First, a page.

Coping with a painful loss brings about some of life’s most challenging moments.
Whether you’re experiencing the death of a loved one, the end of a significant relationship, or the transition to a new stage in life, coping with losses often results in grief.
When you grieve something, you may feel the loss emotionally, mentally, and physically. And while most grief passes with time, there are often lasting symptoms.
There are effective ways to deal with grief, however. Follow these five tips to cope with a painful loss.
1. Acknowledge the Loss and the Grief You Feel
No one wants to wallow in sadness for a day, let alone a lifetime. And similarly, it’s easy to try to force yourself to “move on” after a loss rather than to try to deal with it effectively.
But these are two common strategies that grieving people try to push away their sorrow.
And believe us: ignoring what you’re going through and your feelings will only make things worse down the road.
This is why our first tip to cope with a painful loss is to acknowledge the event and the grief you feel. It is not the same as dwelling on a painful memory.
Instead, remind yourself that something shocking occurred and that it is entirely natural to feel sad about it for a while. Don’t set a time limit on your grief. Allow yourself to process your emotions naturally and to let your more extreme feelings lessen over time.
If you refuse to accept the reality of the loss and run from your feelings, they will find a way to manifest later in life. And this is not something you want to go through.
2. Track and Treat Underlying Symptoms
As you start to cope with a painful loss, you’ll likely notice various issues you may have never experienced before.
Some of the most common issues people suffering a loss experience include:
- Physical symptoms, such as fatigue, headaches, muscle aches, digestive issues, and chest pain.
- Mental health disorders, such as depression, OCD, anxiety, and phobias.
- Emotional symptoms, such as irritability, loss of sleep, lack of concentration, excessive worry, and sadness.
While some of these are natural and may heal with time, you should not ignore most of them.
For instance, mental health issues can worsen if left untreated. Be sure to talk to your doctor about feelings of depression and anxiety. They’ll have helpful solutions for you, including prescription antidepressants.
Not thrilled about the thought of pills? Check out this article by Veriheal about how marijuana may alleviate mental illnesses like OCD.
3. Seek Comfort From Loved Ones
No matter what your painful loss entailed, communicating your grief with loved ones is a helpful coping strategy.
At first, you may be less than thrilled about the idea of expressing how you feel following your loss to others. But it will get easier with time.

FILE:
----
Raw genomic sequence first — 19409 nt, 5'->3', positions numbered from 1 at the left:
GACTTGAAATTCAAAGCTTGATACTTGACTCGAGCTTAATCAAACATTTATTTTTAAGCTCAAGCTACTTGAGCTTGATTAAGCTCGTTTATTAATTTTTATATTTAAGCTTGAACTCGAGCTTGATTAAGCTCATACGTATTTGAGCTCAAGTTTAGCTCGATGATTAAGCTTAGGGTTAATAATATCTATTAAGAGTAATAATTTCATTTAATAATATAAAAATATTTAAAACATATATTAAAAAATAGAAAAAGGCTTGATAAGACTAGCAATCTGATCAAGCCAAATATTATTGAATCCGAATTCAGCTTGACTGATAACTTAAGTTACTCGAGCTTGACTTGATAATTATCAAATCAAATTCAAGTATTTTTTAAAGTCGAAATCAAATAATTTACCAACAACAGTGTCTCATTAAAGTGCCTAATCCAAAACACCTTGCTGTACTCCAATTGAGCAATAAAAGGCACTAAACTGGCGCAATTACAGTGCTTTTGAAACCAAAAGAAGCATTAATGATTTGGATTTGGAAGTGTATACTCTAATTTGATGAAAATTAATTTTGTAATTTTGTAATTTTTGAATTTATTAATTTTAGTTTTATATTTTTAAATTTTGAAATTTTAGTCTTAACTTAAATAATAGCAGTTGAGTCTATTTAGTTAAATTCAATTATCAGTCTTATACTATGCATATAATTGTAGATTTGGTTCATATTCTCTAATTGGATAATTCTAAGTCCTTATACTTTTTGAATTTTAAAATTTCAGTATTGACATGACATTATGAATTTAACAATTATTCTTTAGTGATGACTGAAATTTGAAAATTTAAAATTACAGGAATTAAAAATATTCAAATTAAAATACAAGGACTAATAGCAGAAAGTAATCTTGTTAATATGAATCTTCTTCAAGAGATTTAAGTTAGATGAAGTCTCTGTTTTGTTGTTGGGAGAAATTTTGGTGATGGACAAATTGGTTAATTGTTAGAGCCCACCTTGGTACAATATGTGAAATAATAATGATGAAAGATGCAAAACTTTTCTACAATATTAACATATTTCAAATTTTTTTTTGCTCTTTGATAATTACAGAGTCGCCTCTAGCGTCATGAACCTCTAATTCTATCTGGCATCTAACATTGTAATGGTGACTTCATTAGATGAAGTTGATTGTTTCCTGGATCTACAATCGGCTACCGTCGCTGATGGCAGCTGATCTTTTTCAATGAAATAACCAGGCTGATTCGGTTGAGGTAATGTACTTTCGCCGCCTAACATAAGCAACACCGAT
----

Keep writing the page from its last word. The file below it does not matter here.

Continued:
Sharing how you feel when you’re grieving has a way of lessening the grief. It’s not a super fast process, but you will feel less trapped by your grief as you discuss it over time.
Just keep in mind that while friends and family will likely lend an ear, they may feel uncomfortable given the heady subject. That’s okay! It will be uncomfortable for all parties at first. But it will get easier for all of you.
You’ll start to feel the healing process kicking in. And your loved ones will be delighted you choose them to confide in.
4. Talk to a Grief Counselor
Talking to friends and family will feel wonderful. But at some point, it will also help to speak to a trained specialist.
Counselors and therapists can better empathize with what you’re going through than your loved ones. Plus, they can recommend coping strategies that can make all the difference in your grief recovery.
5. Try to Maintain Your Interests
It’s not easy to care about much after experiencing a painful loss. In fact, your interest in a lot of the things you loved before the episode may wane.
However, it is crucial to try your best to maintain hobbies and activities you’ve always enjoyed. For example, stick with your existing exercise routine or enhance it if need be. Exercise is a fantastic stress reliever.
If you like to paint as a hobby, work at keeping that skill set fresh. In fact, having a creative outlet like painting is a way to work through your grief and come out stronger on the other side.
Painful losses often happen suddenly and without warning.
To help yourself cope, be sure to acknowledge the event, your feelings, and then try these other tips. It won’t be easy at first, but we promise it will get better with time.